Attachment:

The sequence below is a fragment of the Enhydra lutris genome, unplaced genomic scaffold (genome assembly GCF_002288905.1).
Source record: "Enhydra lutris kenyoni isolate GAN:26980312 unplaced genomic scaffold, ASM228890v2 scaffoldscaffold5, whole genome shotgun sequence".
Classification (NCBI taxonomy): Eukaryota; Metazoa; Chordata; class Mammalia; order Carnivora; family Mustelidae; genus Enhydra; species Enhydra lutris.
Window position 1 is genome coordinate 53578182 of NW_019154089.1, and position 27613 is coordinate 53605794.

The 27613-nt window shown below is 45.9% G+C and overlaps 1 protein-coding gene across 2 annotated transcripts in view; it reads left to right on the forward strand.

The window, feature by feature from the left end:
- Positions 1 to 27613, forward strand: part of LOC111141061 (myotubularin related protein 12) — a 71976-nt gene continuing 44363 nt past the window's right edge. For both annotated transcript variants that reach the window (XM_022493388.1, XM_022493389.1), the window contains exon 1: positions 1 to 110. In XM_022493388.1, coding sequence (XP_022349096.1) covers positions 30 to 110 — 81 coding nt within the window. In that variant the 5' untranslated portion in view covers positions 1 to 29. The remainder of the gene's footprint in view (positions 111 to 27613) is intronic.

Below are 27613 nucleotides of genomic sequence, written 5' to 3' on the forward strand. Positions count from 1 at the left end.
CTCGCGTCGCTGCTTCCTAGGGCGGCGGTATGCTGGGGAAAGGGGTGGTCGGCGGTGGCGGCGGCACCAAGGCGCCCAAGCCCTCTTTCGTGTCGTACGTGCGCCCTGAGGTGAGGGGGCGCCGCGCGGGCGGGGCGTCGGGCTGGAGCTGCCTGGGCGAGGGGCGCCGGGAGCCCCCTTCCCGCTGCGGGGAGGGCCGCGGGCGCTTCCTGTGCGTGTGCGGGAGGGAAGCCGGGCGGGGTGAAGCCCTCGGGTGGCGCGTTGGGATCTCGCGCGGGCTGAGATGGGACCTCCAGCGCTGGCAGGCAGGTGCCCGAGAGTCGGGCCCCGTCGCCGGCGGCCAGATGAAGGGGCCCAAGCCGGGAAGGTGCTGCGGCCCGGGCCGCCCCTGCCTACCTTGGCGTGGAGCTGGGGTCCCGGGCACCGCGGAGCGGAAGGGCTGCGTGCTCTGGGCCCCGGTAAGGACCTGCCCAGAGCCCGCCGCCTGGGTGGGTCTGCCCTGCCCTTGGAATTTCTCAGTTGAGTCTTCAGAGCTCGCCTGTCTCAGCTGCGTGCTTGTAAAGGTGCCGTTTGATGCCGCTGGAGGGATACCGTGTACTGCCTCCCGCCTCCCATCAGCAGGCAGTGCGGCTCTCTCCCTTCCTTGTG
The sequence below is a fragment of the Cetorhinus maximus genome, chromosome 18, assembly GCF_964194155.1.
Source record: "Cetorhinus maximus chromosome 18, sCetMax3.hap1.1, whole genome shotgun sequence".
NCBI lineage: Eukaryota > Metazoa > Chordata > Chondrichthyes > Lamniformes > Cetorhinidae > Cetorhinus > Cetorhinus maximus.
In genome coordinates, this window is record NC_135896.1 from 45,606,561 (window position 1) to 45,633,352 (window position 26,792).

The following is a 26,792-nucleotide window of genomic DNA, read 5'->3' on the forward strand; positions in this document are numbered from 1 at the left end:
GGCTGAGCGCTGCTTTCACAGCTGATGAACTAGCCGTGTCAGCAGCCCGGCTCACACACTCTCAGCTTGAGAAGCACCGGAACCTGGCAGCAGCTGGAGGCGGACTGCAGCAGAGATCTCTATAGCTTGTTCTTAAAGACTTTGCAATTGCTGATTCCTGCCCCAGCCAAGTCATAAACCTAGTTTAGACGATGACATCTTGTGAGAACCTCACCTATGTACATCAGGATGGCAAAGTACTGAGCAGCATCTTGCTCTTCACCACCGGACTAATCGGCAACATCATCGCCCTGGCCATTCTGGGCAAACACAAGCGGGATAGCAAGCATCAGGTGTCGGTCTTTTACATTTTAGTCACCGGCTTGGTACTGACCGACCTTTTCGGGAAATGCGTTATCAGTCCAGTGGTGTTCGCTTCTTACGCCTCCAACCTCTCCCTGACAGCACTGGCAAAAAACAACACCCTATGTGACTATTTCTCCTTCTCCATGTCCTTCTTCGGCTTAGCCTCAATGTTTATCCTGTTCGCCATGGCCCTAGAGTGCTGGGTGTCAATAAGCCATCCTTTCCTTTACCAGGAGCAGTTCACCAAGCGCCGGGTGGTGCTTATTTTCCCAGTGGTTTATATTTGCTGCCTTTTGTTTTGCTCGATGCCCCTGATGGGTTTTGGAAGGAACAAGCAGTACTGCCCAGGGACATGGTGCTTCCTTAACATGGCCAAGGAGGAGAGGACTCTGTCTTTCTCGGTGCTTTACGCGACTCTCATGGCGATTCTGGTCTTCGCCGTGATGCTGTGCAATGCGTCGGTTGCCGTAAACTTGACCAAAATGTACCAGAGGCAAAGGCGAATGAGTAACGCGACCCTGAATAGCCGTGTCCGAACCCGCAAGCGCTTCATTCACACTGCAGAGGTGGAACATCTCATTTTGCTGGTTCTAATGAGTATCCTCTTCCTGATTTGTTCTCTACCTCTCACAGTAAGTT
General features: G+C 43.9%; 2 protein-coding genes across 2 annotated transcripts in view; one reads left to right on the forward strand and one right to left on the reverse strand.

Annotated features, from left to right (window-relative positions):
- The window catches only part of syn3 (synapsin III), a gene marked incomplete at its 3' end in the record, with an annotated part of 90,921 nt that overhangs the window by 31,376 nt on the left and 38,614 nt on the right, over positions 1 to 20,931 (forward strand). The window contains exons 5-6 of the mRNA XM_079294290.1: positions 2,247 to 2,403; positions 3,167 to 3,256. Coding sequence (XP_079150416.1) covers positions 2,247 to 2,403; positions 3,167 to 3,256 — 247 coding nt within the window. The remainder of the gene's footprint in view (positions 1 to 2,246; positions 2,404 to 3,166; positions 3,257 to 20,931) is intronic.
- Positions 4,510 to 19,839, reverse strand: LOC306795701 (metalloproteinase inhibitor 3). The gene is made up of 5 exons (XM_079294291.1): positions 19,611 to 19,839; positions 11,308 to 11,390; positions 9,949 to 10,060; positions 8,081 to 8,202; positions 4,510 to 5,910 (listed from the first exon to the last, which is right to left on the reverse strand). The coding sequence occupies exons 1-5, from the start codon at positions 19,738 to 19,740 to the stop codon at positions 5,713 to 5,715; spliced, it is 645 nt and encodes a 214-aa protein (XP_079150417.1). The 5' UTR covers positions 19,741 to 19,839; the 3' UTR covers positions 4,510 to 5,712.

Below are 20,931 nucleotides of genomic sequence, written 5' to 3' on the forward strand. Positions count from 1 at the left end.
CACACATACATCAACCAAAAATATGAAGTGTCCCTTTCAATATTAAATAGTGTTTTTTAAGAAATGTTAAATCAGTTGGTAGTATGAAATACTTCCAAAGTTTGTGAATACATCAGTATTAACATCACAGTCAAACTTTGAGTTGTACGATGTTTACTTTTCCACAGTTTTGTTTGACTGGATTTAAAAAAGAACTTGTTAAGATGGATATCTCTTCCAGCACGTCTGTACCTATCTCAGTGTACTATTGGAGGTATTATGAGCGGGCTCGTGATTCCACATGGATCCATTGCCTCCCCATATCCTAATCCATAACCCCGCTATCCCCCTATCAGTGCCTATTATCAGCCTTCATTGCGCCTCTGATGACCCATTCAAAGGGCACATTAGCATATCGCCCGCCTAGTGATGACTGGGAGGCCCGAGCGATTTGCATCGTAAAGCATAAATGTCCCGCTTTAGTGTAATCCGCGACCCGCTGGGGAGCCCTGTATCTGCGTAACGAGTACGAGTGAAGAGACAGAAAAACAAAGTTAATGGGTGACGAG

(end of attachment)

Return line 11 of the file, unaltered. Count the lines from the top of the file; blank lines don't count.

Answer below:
Source record: "Cetorhinus maximus chromosome 18, sCetMax3.hap1.1, whole genome shotgun sequence".